Congressional committee calls for answers
to oil spill response
House representatives join Speaker Nancy Pelosi at a congressional
hearing chaired by Elijah Cummings (D-Md) in the Presidio today,
to investigate the delayed response
to the November 7 Cosco Busan oil spill.
By Ari Burack
November 19, 2007
Members of Congress gathering for a House subcommittee hearing
in San Francisco today pledged to pursue a separate investigation
into the delayed response to the Nov. 7 Cosco Busan oil spill
that darkened San Francisco Bay with 58,000 gallons of toxic bunker
At a public hearing in the Presidio of the U.S. House of Representatives
Subcommittee on Coast Guard and Maritime Transportation, House
Speaker Nancy Pelosi, D-San Francisco, and others in the panel
expressed skepticism that the current National Transportation
Safety Board investigation of the U.S. Coast Guard's response
to the spill would be adequate.
That the NTSB investigation could take a year or more "is
just too long," Pelosi said. "Especially since this
could happen again."
Speaker Nancy Pelosi with Congressman Elijah Cummings (D-Md)
Pelosi said she will ask the U.S. Department of Homeland Security
to call for an investigation by the inspector general as well.
"Accidents do happen," Pelosi said. "But the fact
that all that time could go by, all that opportunity lost, is
something I do not understand. We need the answers, and we need
them very, very soon."
San Francisco Mayor Gavin Newsom told the committee this morning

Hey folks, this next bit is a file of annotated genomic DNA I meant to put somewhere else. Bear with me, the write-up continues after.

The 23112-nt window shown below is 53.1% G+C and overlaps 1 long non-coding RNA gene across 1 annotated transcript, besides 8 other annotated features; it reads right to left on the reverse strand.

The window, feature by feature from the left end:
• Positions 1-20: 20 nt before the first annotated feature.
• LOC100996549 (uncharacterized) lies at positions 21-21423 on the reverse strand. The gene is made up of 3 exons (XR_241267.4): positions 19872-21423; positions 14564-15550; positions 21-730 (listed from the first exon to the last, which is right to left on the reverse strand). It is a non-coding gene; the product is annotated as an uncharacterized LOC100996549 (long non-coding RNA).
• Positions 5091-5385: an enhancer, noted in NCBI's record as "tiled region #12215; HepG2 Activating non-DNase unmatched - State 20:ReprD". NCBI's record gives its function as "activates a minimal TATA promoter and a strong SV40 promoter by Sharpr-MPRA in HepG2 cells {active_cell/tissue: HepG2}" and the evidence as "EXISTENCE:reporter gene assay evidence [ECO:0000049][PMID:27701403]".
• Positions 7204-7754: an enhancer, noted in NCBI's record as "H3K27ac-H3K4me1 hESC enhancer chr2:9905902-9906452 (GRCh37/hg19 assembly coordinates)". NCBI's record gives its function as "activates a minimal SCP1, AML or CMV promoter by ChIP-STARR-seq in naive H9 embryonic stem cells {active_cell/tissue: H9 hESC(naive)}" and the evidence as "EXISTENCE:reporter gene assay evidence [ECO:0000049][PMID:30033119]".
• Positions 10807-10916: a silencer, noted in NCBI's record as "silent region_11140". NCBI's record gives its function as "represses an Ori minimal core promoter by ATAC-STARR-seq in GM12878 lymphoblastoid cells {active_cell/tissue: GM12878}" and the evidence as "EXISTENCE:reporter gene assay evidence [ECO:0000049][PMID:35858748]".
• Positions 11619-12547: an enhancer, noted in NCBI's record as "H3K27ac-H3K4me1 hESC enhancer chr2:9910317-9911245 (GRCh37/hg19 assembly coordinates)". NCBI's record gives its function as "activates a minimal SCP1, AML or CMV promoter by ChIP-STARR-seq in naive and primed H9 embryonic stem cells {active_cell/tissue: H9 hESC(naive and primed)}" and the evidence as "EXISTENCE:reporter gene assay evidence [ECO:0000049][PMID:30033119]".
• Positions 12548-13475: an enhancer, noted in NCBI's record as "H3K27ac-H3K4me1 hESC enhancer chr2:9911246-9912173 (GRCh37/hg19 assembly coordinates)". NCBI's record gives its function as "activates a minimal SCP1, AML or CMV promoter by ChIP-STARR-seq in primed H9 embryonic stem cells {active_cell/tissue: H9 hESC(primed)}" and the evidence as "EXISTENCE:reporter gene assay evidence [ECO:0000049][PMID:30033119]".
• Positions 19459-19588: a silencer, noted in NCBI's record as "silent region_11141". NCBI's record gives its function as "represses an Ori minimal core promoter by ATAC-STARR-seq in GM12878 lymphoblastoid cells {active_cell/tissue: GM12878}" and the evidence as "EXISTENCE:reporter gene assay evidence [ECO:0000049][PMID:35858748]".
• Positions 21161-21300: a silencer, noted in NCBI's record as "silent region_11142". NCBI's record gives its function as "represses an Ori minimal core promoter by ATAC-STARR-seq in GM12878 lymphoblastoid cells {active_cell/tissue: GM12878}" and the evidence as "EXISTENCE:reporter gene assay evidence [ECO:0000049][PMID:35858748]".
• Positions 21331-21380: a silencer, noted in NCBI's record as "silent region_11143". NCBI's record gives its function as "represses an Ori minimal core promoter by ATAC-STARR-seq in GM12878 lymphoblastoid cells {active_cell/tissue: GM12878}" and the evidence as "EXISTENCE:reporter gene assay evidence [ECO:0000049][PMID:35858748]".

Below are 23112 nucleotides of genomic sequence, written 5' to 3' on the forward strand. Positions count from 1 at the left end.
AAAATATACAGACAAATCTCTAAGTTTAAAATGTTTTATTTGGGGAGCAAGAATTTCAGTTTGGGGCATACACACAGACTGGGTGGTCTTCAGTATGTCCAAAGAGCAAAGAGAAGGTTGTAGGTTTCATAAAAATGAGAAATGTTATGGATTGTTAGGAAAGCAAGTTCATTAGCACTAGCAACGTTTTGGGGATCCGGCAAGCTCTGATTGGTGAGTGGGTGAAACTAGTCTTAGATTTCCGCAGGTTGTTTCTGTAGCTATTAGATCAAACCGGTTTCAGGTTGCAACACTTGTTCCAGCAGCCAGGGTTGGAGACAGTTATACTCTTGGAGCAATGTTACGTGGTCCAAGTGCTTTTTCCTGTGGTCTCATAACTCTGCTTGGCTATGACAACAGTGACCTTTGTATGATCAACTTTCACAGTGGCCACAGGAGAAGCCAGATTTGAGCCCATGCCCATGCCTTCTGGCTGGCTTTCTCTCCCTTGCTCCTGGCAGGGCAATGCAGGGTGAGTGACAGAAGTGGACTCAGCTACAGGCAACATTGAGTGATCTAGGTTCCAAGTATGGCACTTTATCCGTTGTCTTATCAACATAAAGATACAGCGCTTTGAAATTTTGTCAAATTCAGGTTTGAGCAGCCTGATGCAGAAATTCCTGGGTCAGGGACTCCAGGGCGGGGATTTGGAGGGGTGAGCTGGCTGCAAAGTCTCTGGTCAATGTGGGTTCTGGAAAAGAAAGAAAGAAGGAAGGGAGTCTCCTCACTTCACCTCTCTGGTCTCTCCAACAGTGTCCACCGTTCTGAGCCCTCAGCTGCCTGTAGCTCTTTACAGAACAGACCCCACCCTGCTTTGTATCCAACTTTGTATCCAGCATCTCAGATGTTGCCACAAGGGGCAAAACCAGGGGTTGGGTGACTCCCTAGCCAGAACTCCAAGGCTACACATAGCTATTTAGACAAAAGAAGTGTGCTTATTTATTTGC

that more than four hours after the early Wednesday morning crash
of the 900-foot container ship into a Bay Bridge tower, the Coast
Guard notified city officials that 140 gallons of fuel had entered
the water. Over 12 hours after the crash, Newsom said, city officials
were then told the number of gallons spilled was actually 58,000.
"Although the City continued to register our concerns about
the need for local involvement, it was not until Saturday that
(Coast Guard) Unified Command began to actively incorporate city
officials into the disaster response," Newsom added.
"Our local and regional expertise and emergency response
structure should play a crucial role from the beginning of any
disaster," Newsom said.
Mayor Gavin Newsom
Coast Guard Rear Adm. Craig Bone agreed there "was a mistake
in the communication, but the response," he noted, "was
Coast Guard Rear Adm. Craig Bone
Newsom also told the subcommittee that federal authorities turned
away thousands of beach cleanup and wildlife rescue volunteers
"because there was no effective volunteer management plan."
Bone admitted his agency was caught off-guard by the number of
citizen volunteers wanting to aid cleanup efforts and said national
response plans for disasters may need review.
"In a post 9/11 environment, we have to have better coordination,
better use of volunteers," Bone said.
Bone added that notification and communication between the Coast
Guard and city and county officials will be different in future
"We can do better...and we will do better," Bone told
the subcommittee. "We're not going to wait, we're going to
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